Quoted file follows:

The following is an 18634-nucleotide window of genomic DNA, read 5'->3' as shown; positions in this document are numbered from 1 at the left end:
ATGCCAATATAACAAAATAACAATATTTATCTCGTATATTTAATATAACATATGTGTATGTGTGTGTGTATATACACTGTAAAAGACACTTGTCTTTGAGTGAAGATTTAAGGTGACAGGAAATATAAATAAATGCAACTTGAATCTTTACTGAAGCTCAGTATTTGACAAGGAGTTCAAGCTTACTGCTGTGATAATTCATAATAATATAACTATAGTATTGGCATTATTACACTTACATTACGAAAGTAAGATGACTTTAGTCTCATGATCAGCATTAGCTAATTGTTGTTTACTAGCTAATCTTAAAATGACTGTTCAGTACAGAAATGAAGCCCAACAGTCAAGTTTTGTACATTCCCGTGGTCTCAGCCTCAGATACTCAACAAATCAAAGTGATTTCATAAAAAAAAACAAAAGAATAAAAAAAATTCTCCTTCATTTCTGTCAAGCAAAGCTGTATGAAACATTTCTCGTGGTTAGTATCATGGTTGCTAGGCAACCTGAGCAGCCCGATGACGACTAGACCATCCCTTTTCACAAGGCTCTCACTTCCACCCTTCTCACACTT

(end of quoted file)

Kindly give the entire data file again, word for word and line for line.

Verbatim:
The following is an 18634-nucleotide window of genomic DNA, read 5'->3' as shown; positions in this document are numbered from 1 at the left end:
ATGCCAATATAACAAAATAACAATATTTATCTCGTATATTTAATATAACATATGTGTATGTGTGTGTGTATATACACTGTAAAAGACACTTGTCTTTGAGTGAAGATTTAAGGTGACAGGAAATATAAATAAATGCAACTTGAATCTTTACTGAAGCTCAGTATTTGACAAGGAGTTCAAGCTTACTGCTGTGATAATTCATAATAATATAACTATAGTATTGGCATTATTACACTTACATTACGAAAGTAAGATGACTTTAGTCTCATGATCAGCATTAGCTAATTGTTGTTTACTAGCTAATCTTAAAATGACTGTTCAGTACAGAAATGAAGCCCAACAGTCAAGTTTTGTACATTCCCGTGGTCTCAGCCTCAGATACTCAACAAATCAAAGTGATTTCATAAAAAAAAACAAAAGAATAAAAAAAATTCTCCTTCATTTCTGTCAAGCAAAGCTGTATGAAACATTTCTCGTGGTTAGTATCATGGTTGCTAGGCAACCTGAGCAGCCCGATGACGACTAGACCATCCCTTTTCACAAGGCTCTCACTTCCACCCTTCTCACACTT